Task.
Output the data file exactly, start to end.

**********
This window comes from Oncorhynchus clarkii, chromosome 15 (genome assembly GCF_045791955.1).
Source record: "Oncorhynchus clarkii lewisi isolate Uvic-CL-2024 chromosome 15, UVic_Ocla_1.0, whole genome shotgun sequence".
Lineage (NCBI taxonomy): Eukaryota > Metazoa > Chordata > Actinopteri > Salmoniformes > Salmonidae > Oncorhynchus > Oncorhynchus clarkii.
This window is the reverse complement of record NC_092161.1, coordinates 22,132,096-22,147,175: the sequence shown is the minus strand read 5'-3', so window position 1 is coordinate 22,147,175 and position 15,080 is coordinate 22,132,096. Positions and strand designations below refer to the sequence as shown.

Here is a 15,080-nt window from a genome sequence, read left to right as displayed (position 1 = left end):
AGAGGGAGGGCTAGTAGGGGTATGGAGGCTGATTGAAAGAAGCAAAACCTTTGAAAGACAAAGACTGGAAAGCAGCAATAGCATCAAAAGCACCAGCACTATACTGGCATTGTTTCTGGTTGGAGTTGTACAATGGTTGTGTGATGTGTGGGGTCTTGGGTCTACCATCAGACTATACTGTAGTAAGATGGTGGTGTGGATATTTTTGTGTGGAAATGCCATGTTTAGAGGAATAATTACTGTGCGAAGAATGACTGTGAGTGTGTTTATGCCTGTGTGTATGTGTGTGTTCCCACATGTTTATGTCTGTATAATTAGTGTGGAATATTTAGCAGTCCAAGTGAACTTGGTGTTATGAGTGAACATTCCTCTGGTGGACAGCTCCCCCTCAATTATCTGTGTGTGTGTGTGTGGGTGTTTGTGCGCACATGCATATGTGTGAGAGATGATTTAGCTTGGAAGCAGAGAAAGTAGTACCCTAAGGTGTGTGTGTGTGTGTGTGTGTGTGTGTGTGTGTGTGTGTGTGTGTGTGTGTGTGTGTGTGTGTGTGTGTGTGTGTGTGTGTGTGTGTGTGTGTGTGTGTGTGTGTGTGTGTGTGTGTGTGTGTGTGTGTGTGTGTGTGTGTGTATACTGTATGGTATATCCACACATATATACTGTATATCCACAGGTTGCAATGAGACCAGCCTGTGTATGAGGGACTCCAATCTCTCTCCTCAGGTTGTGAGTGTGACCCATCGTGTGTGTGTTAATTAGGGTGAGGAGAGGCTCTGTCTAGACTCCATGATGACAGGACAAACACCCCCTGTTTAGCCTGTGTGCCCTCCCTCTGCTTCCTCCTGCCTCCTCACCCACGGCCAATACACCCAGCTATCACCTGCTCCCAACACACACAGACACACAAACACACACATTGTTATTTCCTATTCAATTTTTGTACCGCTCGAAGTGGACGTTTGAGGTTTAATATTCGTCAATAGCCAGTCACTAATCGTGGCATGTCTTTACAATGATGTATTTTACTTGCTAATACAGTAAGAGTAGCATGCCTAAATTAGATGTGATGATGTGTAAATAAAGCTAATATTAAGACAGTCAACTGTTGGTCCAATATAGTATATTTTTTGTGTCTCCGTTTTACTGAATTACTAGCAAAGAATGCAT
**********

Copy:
This window comes from Oncorhynchus clarkii, chromosome 15 (genome assembly GCF_045791955.1).
Source record: "Oncorhynchus clarkii lewisi isolate Uvic-CL-2024 chromosome 15, UVic_Ocla_1.0, whole genome shotgun sequence".
Lineage (NCBI taxonomy): Eukaryota > Metazoa > Chordata > Actinopteri > Salmoniformes > Salmonidae > Oncorhynchus > Oncorhynchus clarkii.
This window is the reverse complement of record NC_092161.1, coordinates 22,132,096-22,147,175: the sequence shown is the minus strand read 5'-3', so window position 1 is coordinate 22,147,175 and position 15,080 is coordinate 22,132,096. Positions and strand designations below refer to the sequence as shown.

Here is a 15,080-nt window from a genome sequence, read left to right as displayed (position 1 = left end):
AGAGGGAGGGCTAGTAGGGGTATGGAGGCTGATTGAAAGAAGCAAAACCTTTGAAAGACAAAGACTGGAAAGCAGCAATAGCATCAAAAGCACCAGCACTATACTGGCATTGTTTCTGGTTGGAGTTGTACAATGGTTGTGTGATGTGTGGGGTCTTGGGTCTACCATCAGACTATACTGTAGTAAGATGGTGGTGTGGATATTTTTGTGTGGAAATGCCATGTTTAGAGGAATAATTACTGTGCGAAGAATGACTGTGAGTGTGTTTATGCCTGTGTGTATGTGTGTGTTCCCACATGTTTATGTCTGTATAATTAGTGTGGAATATTTAGCAGTCCAAGTGAACTTGGTGTTATGAGTGAACATTCCTCTGGTGGACAGCTCCCCCTCAATTATCTGTGTGTGTGTGTGTGGGTGTTTGTGCGCACATGCATATGTGTGAGAGATGATTTAGCTTGGAAGCAGAGAAAGTAGTACCCTAAGGTGTGTGTGTGTGTGTGTGTGTGTGTGTGTGTGTGTGTGTGTGTGTGTGTGTGTGTGTGTGTGTGTGTGTGTGTGTGTGTGTGTGTGTGTGTGTGTGTGTGTGTGTGTGTGTGTGTGTGTGTGTGTGTGTGTGTGTGTGTGTGTATACTGTATGGTATATCCACACATATATACTGTATATCCACAGGTTGCAATGAGACCAGCCTGTGTATGAGGGACTCCAATCTCTCTCCTCAGGTTGTGAGTGTGACCCATCGTGTGTGTGTTAATTAGGGTGAGGAGAGGCTCTGTCTAGACTCCATGATGACAGGACAAACACCCCCTGTTTAGCCTGTGTGCCCTCCCTCTGCTTCCTCCTGCCTCCTCACCCACGGCCAATACACCCAGCTATCACCTGCTCCCAACACACACAGACACACAAACACACACATTGTTATTTCCTATTCAATTTTTGTACCGCTCGAAGTGGACGTTTGAGGTTTAATATTCGTCAATAGCCAGTCACTAATCGTGGCATGTCTTTACAATGATGTATTTTACTTGCTAATACAGTAAGAGTAGCATGCCTAAATTAGATGTGATGATGTGTAAATAAAGCTAATATTAAGACAGTCAACTGTTGGTCCAATATAGTATATTTTTTGTGTCTCCGTTTTACTGAATTACTAGCAAAGAATGCAT